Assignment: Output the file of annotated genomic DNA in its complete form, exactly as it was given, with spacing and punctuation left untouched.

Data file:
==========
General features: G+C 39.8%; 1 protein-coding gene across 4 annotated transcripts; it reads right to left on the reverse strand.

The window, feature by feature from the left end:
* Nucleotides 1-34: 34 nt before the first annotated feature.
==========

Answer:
General features: G+C 39.8%; 1 protein-coding gene across 4 annotated transcripts; it reads right to left on the reverse strand.

The window, feature by feature from the left end:
* Nucleotides 1-34: 34 nt before the first annotated feature.